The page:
• I had amazing family there to cheer me on!  It makes me cry just to think about how much more fun it is running a race when you know your Mom and sisters are in the crowd somewhere.  Some people have no one screaming their name, some people have 1 person. I was always envious of people who had huge crowds of friends and family.  In a race this size, my 3 person cheering squad was pretty substantial.
  • I was mentally strong.  Running is 99% mental.  My taper had gotten off-kilter when I spent the weekend beforehand throwing up blood (don’t take ibuprofen on an empty stomach) and was incredibly dizzy for the next two days. And severely dehydrated.  Add that to a crazy work week + packing + travel + wine tasting and redwood tree gazing and sharing a hotel room with 3 others + time change + running in 65-70 degree unshaded heat instead of cold conditions (where I run better) = I could have been discouraged. I could have run slower. I could have given up. But instead, I loved the race. Every single agonizing second of it.  That is not to say that I wasn’t looking forward to each mile marker as much as the next person. But I also chose to be present – to enjoy the scenery, to enjoy the advent of a new decade of my life, to feel alive and sun-bathed and gloriously sweaty. I smiled. I encouraged others. And I celebrated my birthday exactly how I wanted to.Maybe I didn’t meet all of my race goals. But maybe my race goals weren’t the point.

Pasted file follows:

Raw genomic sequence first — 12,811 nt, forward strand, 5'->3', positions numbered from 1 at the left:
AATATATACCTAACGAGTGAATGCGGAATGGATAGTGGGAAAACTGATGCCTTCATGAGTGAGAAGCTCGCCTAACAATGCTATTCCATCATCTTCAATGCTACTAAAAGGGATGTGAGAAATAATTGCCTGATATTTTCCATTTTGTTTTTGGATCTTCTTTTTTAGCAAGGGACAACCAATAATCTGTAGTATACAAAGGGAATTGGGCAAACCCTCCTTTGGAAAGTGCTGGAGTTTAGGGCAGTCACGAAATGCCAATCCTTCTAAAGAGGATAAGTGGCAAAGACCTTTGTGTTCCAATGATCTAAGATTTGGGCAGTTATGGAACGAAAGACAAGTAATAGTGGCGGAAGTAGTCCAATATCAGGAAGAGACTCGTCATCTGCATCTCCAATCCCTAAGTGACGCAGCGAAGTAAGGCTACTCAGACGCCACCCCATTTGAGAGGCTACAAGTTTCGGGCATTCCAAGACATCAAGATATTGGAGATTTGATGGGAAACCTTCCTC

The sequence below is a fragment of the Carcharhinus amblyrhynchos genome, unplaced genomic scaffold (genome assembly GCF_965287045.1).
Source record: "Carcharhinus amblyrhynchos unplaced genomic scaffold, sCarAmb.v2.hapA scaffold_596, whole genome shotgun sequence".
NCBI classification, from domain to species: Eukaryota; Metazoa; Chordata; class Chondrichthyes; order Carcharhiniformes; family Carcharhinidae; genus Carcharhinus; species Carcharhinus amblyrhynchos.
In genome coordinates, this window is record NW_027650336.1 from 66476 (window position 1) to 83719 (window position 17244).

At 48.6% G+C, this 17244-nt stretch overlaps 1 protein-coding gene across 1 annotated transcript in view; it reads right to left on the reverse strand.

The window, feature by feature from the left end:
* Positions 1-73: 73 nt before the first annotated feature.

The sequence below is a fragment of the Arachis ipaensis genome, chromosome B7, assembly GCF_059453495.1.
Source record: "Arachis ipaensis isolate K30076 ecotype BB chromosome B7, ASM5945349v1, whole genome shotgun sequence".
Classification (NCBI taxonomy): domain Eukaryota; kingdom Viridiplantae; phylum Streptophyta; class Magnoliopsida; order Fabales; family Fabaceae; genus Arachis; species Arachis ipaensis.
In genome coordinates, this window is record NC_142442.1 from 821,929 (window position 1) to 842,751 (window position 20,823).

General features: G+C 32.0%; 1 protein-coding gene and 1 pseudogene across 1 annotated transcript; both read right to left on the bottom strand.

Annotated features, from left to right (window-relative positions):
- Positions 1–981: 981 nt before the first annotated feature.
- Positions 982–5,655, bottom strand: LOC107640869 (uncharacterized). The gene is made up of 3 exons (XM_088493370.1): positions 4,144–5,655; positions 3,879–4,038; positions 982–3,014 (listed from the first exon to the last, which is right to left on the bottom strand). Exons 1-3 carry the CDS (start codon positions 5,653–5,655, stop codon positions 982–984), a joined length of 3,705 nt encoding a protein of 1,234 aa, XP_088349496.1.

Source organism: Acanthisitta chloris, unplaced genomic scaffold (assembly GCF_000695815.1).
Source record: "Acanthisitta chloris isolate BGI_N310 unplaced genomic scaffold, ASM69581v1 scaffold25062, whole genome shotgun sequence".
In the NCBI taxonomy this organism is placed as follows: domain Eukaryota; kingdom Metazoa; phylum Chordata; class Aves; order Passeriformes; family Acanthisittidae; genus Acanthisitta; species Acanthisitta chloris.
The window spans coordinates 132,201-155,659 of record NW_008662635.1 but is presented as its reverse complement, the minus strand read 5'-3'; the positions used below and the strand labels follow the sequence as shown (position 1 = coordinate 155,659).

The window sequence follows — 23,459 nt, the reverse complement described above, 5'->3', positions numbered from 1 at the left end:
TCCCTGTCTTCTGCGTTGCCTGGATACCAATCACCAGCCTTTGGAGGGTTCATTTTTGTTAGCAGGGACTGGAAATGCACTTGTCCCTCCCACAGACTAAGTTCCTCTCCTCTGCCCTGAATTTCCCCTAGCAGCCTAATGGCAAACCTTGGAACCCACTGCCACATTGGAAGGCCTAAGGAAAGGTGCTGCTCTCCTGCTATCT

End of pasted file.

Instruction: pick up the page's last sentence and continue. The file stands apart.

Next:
photo(12) photo(11)